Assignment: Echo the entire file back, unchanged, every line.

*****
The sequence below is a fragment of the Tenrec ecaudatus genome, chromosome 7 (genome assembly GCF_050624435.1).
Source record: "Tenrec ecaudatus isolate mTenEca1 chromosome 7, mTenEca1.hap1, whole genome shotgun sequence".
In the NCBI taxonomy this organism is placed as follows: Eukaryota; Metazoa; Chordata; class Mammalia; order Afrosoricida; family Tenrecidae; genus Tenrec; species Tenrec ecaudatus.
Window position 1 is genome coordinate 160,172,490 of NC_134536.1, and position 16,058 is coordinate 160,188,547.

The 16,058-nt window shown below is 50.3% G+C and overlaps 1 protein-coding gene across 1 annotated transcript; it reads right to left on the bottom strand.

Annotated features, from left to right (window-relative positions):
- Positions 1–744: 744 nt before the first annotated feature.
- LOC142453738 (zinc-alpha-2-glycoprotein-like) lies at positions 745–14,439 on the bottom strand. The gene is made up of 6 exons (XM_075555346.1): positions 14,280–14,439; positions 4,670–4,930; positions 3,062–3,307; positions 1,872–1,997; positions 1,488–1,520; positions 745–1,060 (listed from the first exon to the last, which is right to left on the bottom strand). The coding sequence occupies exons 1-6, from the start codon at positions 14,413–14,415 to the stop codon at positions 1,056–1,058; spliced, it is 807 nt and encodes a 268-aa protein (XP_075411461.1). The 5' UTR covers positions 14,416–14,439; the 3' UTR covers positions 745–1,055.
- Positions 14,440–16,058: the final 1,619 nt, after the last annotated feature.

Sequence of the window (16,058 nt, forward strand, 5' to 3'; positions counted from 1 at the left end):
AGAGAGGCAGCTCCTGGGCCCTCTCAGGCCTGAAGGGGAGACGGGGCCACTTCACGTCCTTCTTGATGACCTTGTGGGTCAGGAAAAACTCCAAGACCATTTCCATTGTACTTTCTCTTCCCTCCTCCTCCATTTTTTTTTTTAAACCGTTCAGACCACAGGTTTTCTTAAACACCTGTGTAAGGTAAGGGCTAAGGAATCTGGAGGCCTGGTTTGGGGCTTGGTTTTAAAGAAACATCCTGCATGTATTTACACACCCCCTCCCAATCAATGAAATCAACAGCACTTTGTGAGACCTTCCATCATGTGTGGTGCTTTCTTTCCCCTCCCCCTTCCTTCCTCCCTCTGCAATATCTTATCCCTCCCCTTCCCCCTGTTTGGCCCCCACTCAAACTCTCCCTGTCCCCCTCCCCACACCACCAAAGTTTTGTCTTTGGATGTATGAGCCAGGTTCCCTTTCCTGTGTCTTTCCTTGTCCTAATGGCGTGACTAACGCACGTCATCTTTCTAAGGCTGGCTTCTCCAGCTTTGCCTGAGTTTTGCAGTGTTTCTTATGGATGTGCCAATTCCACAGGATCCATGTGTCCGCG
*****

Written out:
The sequence below is a fragment of the Tenrec ecaudatus genome, chromosome 7 (genome assembly GCF_050624435.1).
Source record: "Tenrec ecaudatus isolate mTenEca1 chromosome 7, mTenEca1.hap1, whole genome shotgun sequence".
In the NCBI taxonomy this organism is placed as follows: Eukaryota; Metazoa; Chordata; class Mammalia; order Afrosoricida; family Tenrecidae; genus Tenrec; species Tenrec ecaudatus.
Window position 1 is genome coordinate 160,172,490 of NC_134536.1, and position 16,058 is coordinate 160,188,547.

The 16,058-nt window shown below is 50.3% G+C and overlaps 1 protein-coding gene across 1 annotated transcript; it reads right to left on the bottom strand.

Annotated features, from left to right (window-relative positions):
- Positions 1–744: 744 nt before the first annotated feature.
- LOC142453738 (zinc-alpha-2-glycoprotein-like) lies at positions 745–14,439 on the bottom strand. The gene is made up of 6 exons (XM_075555346.1): positions 14,280–14,439; positions 4,670–4,930; positions 3,062–3,307; positions 1,872–1,997; positions 1,488–1,520; positions 745–1,060 (listed from the first exon to the last, which is right to left on the bottom strand). The coding sequence occupies exons 1-6, from the start codon at positions 14,413–14,415 to the stop codon at positions 1,056–1,058; spliced, it is 807 nt and encodes a 268-aa protein (XP_075411461.1). The 5' UTR covers positions 14,416–14,439; the 3' UTR covers positions 745–1,055.
- Positions 14,440–16,058: the final 1,619 nt, after the last annotated feature.

Sequence of the window (16,058 nt, forward strand, 5' to 3'; positions counted from 1 at the left end):
AGAGAGGCAGCTCCTGGGCCCTCTCAGGCCTGAAGGGGAGACGGGGCCACTTCACGTCCTTCTTGATGACCTTGTGGGTCAGGAAAAACTCCAAGACCATTTCCATTGTACTTTCTCTTCCCTCCTCCTCCATTTTTTTTTTTAAACCGTTCAGACCACAGGTTTTCTTAAACACCTGTGTAAGGTAAGGGCTAAGGAATCTGGAGGCCTGGTTTGGGGCTTGGTTTTAAAGAAACATCCTGCATGTATTTACACACCCCCTCCCAATCAATGAAATCAACAGCACTTTGTGAGACCTTCCATCATGTGTGGTGCTTTCTTTCCCCTCCCCCTTCCTTCCTCCCTCTGCAATATCTTATCCCTCCCCTTCCCCCTGTTTGGCCCCCACTCAAACTCTCCCTGTCCCCCTCCCCACACCACCAAAGTTTTGTCTTTGGATGTATGAGCCAGGTTCCCTTTCCTGTGTCTTTCCTTGTCCTAATGGCGTGACTAACGCACGTCATCTTTCTAAGGCTGGCTTCTCCAGCTTTGCCTGAGTTTTGCAGTGTTTCTTATGGATGTGCCAATTCCACAGGATCCATGTGTCCGCG